World Faces Shortage of Lithium for Electric Vehicle Batteries

Lithium is currently produced from hard rock or brine mines.

World Faces Shortage of Lithium for Electric Vehicle Batteries

Lithium carbonate prices have rocketed to record highs over the past year due to strong demand

Highlights
  • Lithium is currently produced from hard rock or brine mines
  • Global production was forecast in December at 485,000 tonnes in 2021
  • Lithium carbonate prices have rocketed to record highs

Lithium is in hot demand due to rapidly growing production of electric vehicles that use lithium-ion batteries, but there is a global supply shortage of the metal, with western countries racing to bring on new mines to compete with China.

The Serbian government on Thursday cancelled licenses for a major lithium project owned by Anglo-Australian miner Rio Tinto Plc, which industry experts said is likely to prolong the supply shortage to mid-decade.

Following are some key facts on major mines and lithium supply based on data from Australia's Department of Industry, the US Geological Survey, company reports and a Credit Suisse report.

Production

Lithium is currently produced from hard rock or brine mines. Australia is the world's biggest supplier, with production from hard rock mines. Argentina, Chile, and China is mainly producing it from salt lakes.

Total global production, measured as lithium carbonate equivalent, was forecast in December at 485,000 tonnes in 2021, growing to 615,000 tonnes in 2022 and 821,000 tonnes in 2023, according to Australia's Department of Industry.

Credit Suisse analysts are more conservative, seeing 2022 output at 588,000 tonnes, and 2023 at 736,000 tonnes, and forecast demand outpacing supply growth, with demand at 689,000 tonnes in 2022 and 902,000 tonnes in 2023, with about two-thirds of that for electric vehicle batteries.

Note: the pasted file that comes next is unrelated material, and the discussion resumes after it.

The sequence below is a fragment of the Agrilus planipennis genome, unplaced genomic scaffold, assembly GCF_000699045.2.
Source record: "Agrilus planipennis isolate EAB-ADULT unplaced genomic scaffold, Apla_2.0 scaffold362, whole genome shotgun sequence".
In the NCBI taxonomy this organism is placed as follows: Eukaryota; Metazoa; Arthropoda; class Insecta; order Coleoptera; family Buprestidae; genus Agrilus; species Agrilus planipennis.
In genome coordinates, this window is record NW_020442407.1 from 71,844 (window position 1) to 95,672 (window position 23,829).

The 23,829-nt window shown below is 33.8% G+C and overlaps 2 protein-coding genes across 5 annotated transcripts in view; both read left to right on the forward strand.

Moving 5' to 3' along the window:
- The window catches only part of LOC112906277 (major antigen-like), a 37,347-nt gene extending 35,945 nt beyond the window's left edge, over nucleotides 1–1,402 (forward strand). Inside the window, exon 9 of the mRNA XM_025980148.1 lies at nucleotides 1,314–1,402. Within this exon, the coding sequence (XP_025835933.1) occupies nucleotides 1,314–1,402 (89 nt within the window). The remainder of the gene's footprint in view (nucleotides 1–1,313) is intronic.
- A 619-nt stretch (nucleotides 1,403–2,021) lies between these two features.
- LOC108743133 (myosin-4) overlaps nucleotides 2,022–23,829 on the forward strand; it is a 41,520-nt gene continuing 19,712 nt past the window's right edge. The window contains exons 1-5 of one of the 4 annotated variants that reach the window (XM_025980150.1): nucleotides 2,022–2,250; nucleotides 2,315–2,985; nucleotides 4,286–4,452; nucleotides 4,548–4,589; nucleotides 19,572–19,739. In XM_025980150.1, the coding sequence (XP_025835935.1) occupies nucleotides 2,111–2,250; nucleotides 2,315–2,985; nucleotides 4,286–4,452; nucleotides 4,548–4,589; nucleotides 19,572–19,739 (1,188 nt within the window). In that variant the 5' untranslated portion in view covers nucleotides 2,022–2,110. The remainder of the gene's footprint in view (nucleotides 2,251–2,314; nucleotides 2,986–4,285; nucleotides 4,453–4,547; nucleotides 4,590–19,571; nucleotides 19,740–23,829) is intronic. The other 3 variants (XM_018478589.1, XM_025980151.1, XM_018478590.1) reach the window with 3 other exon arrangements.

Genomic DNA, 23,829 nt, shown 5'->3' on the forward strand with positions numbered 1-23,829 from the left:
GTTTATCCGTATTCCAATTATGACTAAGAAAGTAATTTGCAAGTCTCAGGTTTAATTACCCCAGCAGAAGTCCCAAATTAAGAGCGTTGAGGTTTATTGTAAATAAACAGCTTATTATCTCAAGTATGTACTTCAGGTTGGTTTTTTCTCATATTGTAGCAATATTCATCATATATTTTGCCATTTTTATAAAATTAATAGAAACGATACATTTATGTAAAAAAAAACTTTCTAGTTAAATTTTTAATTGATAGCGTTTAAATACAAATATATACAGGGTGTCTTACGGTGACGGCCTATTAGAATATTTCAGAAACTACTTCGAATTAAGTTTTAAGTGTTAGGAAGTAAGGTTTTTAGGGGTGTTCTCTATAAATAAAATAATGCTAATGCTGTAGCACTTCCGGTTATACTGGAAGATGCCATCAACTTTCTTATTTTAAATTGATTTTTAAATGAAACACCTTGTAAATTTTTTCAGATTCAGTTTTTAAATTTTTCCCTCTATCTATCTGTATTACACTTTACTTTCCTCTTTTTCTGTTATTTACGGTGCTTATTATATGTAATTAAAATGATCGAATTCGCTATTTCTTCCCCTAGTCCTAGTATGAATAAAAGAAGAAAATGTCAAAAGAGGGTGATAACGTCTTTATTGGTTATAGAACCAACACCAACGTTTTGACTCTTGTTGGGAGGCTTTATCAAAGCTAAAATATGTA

Lithium prices

Lithium carbonate prices have rocketed to record highs over the past year due to strong demand from Chinese battery makers.

Global top 10 producer Allkem said on Jan. 18 it expects pricing in the half-year to June to jump to around $20,000 (roughly Rs. 15 lakh) a tonne at point of loading, up about 80% from the half-year to December 2021.

World's biggest mines

Greenbushes, Western Australia, Talison Lithium (a joint venture of Tianqi Lithium, IGO, and Albemarle. Current production capacity at 1.34 million tonnes a year of chemical-grade and technical-grade lithium concentrate.

Pilgangoora, Western Australia, owned by Pilbara Minerals, expects to produced 400,000-450,000 tonnes of spodumene concentrate in the year to June 2022.

Mt Cattlin, Western Australia, owned by Allkem, the company formed from the merger of Orocobre and Galaxy Resources, produced 230,065 tonnes of spodumene concentrate in 2021.

Mibra, Minas Gerais, Brazil, owned by Advanced Metallurgical Group, producing 90,000 tonnes a year of spodumene.

Mount Marion, Western Australia, owned by Mineral Resources Ltd, is on track to produce 450,000-475,000 tonnes of spodumene in the year to June 2022.

Salar de Atacama, Antofagasta, Chile, owned by Sociedad Quimica y Minera de Chile (SQM), producing 110,000 tons a year of lithium carbonate.

Chaerhan Lake Mine, in Qinghai, China, owned by Qinghai Salt Lake BYD Resources Development Co, 10,000 tonnes a year capacity of lithium carbonate

Yajiang Cuola Mine, Sichuan, China, owned by Tianqi Lithium, 10,000 tonnes a year capacity.

© Thomson Reuters 2022


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